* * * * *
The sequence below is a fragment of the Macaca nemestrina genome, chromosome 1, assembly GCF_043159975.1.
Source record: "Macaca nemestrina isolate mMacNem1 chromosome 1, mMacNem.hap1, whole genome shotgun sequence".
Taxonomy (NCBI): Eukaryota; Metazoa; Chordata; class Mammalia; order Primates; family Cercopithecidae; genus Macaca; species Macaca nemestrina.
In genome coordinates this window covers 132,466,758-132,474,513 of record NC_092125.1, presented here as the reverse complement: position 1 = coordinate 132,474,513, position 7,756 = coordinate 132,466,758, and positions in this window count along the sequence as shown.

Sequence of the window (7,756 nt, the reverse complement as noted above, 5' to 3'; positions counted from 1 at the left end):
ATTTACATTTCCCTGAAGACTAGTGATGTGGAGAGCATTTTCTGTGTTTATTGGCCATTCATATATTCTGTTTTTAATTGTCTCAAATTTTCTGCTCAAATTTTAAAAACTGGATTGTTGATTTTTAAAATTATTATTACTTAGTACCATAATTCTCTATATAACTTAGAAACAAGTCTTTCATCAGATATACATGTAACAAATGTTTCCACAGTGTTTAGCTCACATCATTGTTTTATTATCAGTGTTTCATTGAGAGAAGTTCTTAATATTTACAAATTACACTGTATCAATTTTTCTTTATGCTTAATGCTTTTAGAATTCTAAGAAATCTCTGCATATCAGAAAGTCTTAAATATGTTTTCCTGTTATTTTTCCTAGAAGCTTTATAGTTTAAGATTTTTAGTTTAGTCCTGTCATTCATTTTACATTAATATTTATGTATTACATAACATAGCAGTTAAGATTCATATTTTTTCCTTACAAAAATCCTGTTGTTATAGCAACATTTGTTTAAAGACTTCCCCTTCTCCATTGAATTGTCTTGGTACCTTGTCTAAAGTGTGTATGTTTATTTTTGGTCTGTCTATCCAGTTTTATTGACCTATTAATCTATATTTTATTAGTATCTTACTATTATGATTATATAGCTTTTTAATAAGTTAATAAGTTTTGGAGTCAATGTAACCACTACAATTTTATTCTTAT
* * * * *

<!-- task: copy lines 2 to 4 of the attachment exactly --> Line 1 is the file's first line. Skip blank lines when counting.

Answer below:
Source record: "Macaca nemestrina isolate mMacNem1 chromosome 1, mMacNem.hap1, whole genome shotgun sequence".
Taxonomy (NCBI): Eukaryota; Metazoa; Chordata; class Mammalia; order Primates; family Cercopithecidae; genus Macaca; species Macaca nemestrina.
In genome coordinates this window covers 132,466,758-132,474,513 of record NC_092125.1, presented here as the reverse complement: position 1 = coordinate 132,474,513, position 7,756 = coordinate 132,466,758, and positions in this window count along the sequence as shown.